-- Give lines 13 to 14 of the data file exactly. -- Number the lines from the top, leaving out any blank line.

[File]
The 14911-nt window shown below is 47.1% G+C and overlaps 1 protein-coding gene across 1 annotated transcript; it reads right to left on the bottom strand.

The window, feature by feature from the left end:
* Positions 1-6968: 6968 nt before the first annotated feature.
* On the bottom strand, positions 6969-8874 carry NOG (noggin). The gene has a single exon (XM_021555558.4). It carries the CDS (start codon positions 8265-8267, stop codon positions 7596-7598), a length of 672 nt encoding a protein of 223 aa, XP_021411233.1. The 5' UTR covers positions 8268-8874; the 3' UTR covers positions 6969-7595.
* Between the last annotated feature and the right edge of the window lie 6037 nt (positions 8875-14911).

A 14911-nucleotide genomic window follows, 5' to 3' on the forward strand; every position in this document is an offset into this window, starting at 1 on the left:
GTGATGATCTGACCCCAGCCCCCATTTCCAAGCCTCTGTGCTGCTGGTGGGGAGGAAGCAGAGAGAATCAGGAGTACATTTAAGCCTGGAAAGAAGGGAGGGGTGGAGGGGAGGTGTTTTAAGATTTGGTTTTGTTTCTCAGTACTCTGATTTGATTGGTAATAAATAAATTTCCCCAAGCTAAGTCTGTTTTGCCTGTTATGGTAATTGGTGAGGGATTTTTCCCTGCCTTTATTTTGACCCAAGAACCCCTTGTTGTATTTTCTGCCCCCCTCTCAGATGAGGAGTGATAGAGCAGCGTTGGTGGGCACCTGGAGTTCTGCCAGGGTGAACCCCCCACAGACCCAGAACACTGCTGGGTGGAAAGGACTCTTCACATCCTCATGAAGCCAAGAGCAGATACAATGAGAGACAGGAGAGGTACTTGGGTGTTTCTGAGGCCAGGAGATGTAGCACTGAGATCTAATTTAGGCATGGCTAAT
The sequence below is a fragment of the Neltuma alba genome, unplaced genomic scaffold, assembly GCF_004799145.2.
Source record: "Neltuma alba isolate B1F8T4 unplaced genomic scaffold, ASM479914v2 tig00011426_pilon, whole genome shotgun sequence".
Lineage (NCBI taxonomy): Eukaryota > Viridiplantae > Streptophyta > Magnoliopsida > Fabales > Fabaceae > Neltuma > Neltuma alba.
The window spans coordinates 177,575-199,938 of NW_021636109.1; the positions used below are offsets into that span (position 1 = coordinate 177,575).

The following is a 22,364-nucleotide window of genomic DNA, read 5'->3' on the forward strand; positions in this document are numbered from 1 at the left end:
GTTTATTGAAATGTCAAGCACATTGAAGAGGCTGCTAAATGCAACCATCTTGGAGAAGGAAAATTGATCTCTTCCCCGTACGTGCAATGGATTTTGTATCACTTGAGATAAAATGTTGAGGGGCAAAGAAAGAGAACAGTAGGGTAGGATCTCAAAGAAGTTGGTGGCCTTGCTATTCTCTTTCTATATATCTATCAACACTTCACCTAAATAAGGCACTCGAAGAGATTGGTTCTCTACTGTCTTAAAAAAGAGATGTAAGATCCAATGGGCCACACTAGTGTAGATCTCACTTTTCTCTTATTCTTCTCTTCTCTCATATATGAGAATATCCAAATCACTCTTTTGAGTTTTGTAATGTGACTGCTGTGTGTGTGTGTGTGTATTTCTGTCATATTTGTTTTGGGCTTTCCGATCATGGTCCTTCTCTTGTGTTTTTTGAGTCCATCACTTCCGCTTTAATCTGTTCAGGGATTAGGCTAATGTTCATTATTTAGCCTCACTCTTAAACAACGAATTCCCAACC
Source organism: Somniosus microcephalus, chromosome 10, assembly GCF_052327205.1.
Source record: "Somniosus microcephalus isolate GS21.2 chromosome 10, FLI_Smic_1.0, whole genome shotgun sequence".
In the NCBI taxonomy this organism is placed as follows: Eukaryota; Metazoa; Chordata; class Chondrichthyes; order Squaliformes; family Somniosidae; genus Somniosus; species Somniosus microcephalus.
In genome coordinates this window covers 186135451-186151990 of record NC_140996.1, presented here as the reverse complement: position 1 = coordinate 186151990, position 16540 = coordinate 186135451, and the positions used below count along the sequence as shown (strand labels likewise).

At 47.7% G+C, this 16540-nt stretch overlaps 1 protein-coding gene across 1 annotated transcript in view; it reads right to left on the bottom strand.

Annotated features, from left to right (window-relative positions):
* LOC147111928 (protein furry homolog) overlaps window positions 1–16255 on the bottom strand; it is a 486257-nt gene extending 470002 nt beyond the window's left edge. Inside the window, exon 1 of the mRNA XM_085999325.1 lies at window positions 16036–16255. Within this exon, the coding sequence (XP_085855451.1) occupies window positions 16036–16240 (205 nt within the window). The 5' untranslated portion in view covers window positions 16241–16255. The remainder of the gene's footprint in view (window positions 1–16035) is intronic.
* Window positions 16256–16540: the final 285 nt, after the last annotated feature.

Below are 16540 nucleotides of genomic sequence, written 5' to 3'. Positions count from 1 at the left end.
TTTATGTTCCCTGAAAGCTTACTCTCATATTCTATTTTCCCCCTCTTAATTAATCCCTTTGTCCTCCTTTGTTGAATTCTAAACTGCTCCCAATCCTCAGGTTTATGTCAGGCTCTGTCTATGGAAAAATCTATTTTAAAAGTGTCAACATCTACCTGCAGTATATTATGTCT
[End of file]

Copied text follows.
GTTTATTGAAATGTCAAGCACATTGAAGAGGCTGCTAAATGCAACCATCTTGGAGAAGGAAAATTGATCTCTTCCCCGTACGTGCAATGGATTTTGTATCACTTGAGATAAAATGTTGAGGGGCAAAGAAAGAGAACAGTAGGGTAGGATCTCAAAGAAGTTGGTGGCCTTGCTATTCTCTTTCTATATATCTATCAACACTTCACCTAAATAAGGCACTCGAAGAGATTGGTTCTCTACTGTCTTAAAAAAGAGATGTAAGATCCAATGGGCCACACTAGTGTAGATCTCACTTTTCTCTTATTCTTCTCTTCTCTCATATATGAGAATATCCAAATCACTCTTTTGAGTTTTGTAATGTGACTGCTGTGTGTGTGTGTGTGTATTTCTGTCATATTTGTTTTGGGCTTTCCGATCATGGTCCTTCTCTTGTGTTTTTTGAGTCCATCACTTCCGCTTTAATCTGTTCAGGGATTAGGCTAATGTTCATTATTTAGCCTCACTCTTAAACAACGAATTCCCAACC
Source organism: Somniosus microcephalus, chromosome 10, assembly GCF_052327205.1.